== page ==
Most adventures in the western Norse lands will have their starting point in Hedeby. As a central transshipment point for the Norse civilizations, almost any Norse character can be found here. The port facilities and shipbuilders do not have the same equipment nor modernization of other civilizations, but what they can do with a longship is not to be underestimated.

While the Norse religion does not particularly revolve around temples, it is also the site of almost fanatical worship as the people grow more and more desperate as threats mount from all sides. Prayers can be heard day and night to all of the Norse pantheon, and the smell of smoke from burnt offerings of all sorts fills the air.

Hedeby is surrounded by a large fortified wall, which is constantly manned by the town’s veteran soldiers. The men and women of the city have all survived in the harshest conditions any Norse has ever faced, and the trials they have been put through have hardened their bodies and spirits—but not their souls. The sounds of raucous partying can be heard from the longhouses and taverns of the city, for the Vikings have never been a particularly dour people; Hedeby’s open trading ports make it one of the few places in the Norse lands where goods are at least somewhat plentiful.

Hollingsted, to the west, is connected to Hedeby by a well-guarded road which is wide enough for men—or, more often, thralls—to move the large longships that the Vikings use from the Schiel to the Trelle. This portage keeps the Vikings alive, and guarding it from raiders is the most important task that Viking warriors have. Hollingsted is not a terribly large city, but the people in it are glad to greet visiting traders and provide services to the foreign sailors who arrive there and must stay with their ships as their merchants and others travel on to Hedeby.

Sweden At A Glance

Capital Anna Uppsala, Sweden
Ruler None
Language Norse
Population 80% Human, 10% Trollblooded (Goliaths), 3% Dwarf, 2% Elf, 2% Half-Elf, 2% Aasimar, 1% Genasi, Trace: Tiefling, Linnorm (Dragonborn)
Pantheon Norse
Waystone Gamla Uppsala – Sweden
Major Threats Trolls, Giants, Linnorm
DMs Scott Roberts

Sweden

Of all the former Norse kingdoms, it is Sweden that has seen the greatest fall from grace. Once the largest, it has been reduced to a handful of villages surviving along the coastal regions along the southern Scandinavian coastland, with the primary center of culture and population safe from the depradations of those who would conquer all of the Norse being found in Uppsala, also known as Anna Uppsala, after the source of its protection.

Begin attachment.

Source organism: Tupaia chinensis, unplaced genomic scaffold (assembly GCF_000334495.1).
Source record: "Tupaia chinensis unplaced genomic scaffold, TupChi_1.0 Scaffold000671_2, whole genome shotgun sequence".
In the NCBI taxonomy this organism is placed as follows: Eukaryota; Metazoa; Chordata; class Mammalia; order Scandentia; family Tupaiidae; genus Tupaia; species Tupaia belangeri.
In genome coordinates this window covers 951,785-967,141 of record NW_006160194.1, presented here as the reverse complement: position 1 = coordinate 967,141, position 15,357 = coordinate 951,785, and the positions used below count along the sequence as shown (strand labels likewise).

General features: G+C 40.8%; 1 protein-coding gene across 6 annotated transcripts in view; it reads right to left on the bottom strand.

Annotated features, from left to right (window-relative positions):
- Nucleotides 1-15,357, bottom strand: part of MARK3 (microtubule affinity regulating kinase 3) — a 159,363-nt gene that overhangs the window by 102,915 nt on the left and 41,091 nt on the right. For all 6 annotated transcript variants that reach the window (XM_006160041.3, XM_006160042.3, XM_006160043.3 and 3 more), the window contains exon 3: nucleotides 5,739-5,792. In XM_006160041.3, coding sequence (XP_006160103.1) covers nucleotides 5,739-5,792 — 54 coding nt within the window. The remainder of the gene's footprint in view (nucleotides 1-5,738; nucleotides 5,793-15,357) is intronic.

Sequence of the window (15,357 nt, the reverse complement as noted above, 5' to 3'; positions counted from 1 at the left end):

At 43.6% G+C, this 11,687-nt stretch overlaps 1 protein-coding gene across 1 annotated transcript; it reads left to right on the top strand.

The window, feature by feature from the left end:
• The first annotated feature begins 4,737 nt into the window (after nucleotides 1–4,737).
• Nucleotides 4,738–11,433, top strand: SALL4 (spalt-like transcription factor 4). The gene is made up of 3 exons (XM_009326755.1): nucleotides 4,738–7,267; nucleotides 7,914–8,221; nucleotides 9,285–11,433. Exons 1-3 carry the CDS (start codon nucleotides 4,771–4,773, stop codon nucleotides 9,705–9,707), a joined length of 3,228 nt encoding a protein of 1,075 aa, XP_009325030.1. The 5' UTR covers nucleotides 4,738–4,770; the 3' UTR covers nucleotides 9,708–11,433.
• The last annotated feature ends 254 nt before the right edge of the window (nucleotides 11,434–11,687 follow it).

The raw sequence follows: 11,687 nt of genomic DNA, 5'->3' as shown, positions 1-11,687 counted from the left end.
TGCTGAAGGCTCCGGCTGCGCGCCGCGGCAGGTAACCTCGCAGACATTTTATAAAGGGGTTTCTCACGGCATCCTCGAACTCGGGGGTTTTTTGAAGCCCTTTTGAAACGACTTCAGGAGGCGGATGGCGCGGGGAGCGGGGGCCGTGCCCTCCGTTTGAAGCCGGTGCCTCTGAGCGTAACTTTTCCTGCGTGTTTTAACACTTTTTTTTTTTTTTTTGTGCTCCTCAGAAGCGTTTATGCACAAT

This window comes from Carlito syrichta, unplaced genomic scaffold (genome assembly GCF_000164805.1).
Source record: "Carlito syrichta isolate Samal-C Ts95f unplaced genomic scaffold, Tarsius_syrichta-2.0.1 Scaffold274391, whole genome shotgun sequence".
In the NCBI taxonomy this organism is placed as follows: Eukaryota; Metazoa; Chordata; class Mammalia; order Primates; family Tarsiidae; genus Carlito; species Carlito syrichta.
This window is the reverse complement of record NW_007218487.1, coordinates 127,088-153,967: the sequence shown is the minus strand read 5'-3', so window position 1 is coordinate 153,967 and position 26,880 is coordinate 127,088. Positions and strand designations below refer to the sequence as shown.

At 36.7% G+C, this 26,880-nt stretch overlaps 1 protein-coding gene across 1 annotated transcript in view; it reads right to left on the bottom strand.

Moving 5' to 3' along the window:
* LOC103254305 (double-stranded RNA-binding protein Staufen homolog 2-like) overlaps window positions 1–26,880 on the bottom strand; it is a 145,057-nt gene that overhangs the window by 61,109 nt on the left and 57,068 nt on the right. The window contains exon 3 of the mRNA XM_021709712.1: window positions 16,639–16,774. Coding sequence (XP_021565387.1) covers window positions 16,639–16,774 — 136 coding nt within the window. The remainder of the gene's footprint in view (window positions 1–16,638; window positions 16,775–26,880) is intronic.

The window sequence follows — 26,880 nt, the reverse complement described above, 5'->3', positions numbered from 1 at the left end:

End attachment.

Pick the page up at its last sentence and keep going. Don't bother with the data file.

Although the gods have not answered the prayers of the Norse people for a little more than a century, and their servants have been called to guard their sleeping forms from further attack, it is said that when Uppsala, the last of Sweden’s major settlements and the home to the gods’ grandest Temple was in danger of being overrun, and most of her warriors lie dead on the battlefield, a vision of the Chosen heroine Anna appeared above the battlefield. A line of runes appeared around the city in a fifty-mile radius, and half the warriors were raised. The runes pushed back the attackers with a fierce glow of divine radiance, and the city was saved as the vision of Anna faded from view.

While Freya’s Voice has not been seen or heard from since, and the runes have ceased to glow, the city remains unmolested by the troll and giant tribes. That is not to say life in Anna Uppsala or Sweden has become easy. First, the city is inland, and it is no easy trip to the sea from here, though it is made as that is the only lifeline the city has to the rest of the Norse lands. Second, there is no guarantee that the runes will function again, and the warriors guarding the city are growing older. Lastly, the arable land and fishing is becoming overworked, and the city cannot support those who remain there for very long.

Yet the temple still stands, one of the few in all of the Norse lands, and the people still come there to pray for salvation.

Finland and Rus